Image credit KGET 17. Notice workers circled in red for scale.
A series of still images from an upcoming tv news story about Stratolaunch Systems has been released, providing a rare glimpse into the project. The original Aviation Week article, with more images, is here.
Background and Analysis
One of the least visible launch development programs underway at the moment is Paul Allen’s Stratolaunch Systems. After offering a few artist concepts of it massive twin fuselage carrier aircraft and its original intended rocket, a modified SpaceX Falcon 5, the program got underway without any of the publicity and hype which surrounded its smaller winged counterpart, Virgin Galactic’s SpaceShipTwo rocketplane and White Knight carrier aircraft.
Changes soon came, with the substitution of Orbital Sciences for SpaceX as the booster supplier. The switch occurred after SpaceX indicated it did not want to interrupt production of the Falcon line with the type of structural changes which would be required for a booster to be carried to altitude horizontally rather than launched vertically. The new booster, eventually named Thunderbolt, and not Pegasus II as some has speculated, would consist of two solid fueled stages built by ATK, (topped?) with a liquid fueled third stage powered by two RL-10C hydrogen/oxygen engines.
Eventually, the carrier aircraft got a name as well, “Roc” after the mythic giant bird of prey. And it is certainly of mythic proportions. Powered by six 747 engines, the twin fuselage aircraft being built by Scaled Composites will have a wingspan of 385 feet, eclipsing the Airbus A380 by 123 feet. Or, in the uniquely American unit of measurement, the football field, a Roc perched on the 50 yard line would have its wings overlap the goal posts by 15 feet per side. In other words, longer even than Auburn cornerback Chris Davis ran back Alabama’s missed field goal attempt in the closing second of the 2013 Iron Bowl.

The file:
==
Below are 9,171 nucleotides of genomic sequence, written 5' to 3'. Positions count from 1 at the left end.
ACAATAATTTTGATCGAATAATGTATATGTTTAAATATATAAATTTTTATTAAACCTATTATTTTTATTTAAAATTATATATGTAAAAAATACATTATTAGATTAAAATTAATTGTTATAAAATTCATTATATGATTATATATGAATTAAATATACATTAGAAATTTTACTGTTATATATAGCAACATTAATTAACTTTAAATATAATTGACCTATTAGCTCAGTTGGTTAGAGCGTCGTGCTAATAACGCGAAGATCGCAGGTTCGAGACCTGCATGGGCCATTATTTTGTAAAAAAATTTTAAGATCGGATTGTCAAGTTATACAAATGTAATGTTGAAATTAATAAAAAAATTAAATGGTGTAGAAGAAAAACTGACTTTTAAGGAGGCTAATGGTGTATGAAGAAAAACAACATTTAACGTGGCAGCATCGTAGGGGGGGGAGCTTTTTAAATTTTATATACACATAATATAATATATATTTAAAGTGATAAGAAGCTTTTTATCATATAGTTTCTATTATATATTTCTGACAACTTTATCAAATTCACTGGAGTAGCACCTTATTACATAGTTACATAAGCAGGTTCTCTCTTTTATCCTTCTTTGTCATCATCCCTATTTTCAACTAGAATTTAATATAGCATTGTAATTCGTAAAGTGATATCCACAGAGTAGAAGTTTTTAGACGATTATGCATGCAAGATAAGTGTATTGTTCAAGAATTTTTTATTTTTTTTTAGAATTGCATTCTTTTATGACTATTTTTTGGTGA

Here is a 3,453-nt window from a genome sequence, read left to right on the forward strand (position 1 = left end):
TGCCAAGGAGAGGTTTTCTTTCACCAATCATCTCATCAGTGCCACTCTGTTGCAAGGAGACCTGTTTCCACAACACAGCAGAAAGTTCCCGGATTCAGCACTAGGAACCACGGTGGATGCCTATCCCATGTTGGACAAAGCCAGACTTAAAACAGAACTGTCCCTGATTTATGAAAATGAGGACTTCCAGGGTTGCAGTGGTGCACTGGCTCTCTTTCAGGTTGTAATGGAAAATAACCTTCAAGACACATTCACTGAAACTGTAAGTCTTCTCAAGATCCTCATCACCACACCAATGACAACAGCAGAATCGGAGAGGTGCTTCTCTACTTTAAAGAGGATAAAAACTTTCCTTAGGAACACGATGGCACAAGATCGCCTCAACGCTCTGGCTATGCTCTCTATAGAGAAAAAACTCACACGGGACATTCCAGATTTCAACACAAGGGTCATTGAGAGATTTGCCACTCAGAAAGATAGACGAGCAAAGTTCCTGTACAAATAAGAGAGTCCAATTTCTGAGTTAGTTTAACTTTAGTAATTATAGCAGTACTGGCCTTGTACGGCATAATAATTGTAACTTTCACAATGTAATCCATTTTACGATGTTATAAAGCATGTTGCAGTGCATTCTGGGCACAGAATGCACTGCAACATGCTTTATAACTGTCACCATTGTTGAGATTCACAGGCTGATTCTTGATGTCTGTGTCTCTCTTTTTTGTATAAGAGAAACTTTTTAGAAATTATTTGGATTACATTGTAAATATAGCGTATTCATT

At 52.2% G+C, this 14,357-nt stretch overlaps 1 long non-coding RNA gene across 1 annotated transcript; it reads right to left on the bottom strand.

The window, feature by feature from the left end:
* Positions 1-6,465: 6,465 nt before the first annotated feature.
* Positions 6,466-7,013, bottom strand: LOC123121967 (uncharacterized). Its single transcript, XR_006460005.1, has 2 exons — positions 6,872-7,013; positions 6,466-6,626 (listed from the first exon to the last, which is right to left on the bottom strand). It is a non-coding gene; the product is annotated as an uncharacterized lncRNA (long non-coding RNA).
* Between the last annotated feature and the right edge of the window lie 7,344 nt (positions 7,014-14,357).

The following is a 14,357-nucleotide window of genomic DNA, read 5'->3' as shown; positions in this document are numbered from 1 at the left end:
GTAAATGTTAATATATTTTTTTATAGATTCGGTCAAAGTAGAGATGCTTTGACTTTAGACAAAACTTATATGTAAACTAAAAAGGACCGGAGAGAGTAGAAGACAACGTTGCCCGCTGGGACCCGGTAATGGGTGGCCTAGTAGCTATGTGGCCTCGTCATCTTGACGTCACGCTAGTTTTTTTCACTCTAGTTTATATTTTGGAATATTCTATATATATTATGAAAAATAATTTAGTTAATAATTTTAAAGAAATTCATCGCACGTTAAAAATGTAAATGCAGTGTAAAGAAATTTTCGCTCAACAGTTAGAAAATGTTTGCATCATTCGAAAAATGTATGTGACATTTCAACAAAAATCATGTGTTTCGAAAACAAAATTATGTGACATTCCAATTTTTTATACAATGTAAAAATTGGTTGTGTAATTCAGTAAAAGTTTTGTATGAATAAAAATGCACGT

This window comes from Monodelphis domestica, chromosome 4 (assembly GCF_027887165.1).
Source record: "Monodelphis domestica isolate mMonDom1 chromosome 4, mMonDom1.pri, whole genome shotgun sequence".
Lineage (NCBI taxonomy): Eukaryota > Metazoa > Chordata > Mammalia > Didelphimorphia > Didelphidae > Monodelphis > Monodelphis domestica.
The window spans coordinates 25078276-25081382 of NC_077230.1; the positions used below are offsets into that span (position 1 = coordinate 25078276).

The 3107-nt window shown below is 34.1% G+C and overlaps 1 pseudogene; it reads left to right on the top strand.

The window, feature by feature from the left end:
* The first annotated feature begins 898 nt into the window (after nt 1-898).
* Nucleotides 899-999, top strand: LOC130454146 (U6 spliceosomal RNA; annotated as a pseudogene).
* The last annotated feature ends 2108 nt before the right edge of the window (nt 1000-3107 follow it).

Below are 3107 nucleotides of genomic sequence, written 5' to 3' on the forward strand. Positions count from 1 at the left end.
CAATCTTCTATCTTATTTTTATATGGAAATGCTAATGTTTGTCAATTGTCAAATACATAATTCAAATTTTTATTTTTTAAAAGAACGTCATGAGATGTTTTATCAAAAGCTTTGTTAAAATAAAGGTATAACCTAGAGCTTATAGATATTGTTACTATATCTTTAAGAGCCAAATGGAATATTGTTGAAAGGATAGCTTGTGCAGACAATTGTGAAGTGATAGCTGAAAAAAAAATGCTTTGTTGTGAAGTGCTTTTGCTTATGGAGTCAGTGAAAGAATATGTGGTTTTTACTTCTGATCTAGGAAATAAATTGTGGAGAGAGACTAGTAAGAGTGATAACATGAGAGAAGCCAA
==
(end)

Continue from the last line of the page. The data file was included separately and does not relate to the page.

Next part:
For all its impressive size however, there is still a very real question as to what market StratoLaunch will be able to serve, particularly with the Thunderbolt booster. With a targeted capacity of 13,500 lbs. to 220 nautical mile orbit, the Thunderbolt will fit into the traditional medium class launch category. As an alternate or successor to the Orbital ATK Antares, the air launched booster will offer the clear advantage of all weather, any orbit capability. Compared to the frequently problematical conditions, some self imposed, which afflict Cape Canaveral, Stratolaunch Systems will fit a niche, but at what price?
Even gaining the benefits of reduced overhead for the first two stages from the Orbital ATK merger, the Thunderbolt rocket may prove more a blast from the past than a cutting edge strike out of clear blue sky. Fully expendable and powered by a pair of very expensive Aerojet Rocketdyne RL10-C upper stage engines, which even ULA is seeking to replace for its future launch vehicles, it is difficult to see how it will fit into a market where it will likely have to compete against a partially reusable Falcon 9 with launch locations on three coasts.
Given the investment required to produce the world’s largest airplane, it seems that much like the mythical creature for which it is named, this Roc will ultimately carry aloft more than one type of “prey.” Could it eventually prove the basis for a fully reusable two stage system?
The September 30th, 2014 press release from Sierra Nevada Corporation that it is considering a scaled down version of its Dream Chaser space plane to be carried by Stratolaunch is one possibility and a step in the direction of reusability, albeit one which overlooks the booster itself.
Still, with all that carrying capacity, and the world of launch development as fluid as it has ever been, it would be more than a little surprising if someone, somewhere, wasn’t crunching the numbers on the giant aircraft and wondering “What if….?”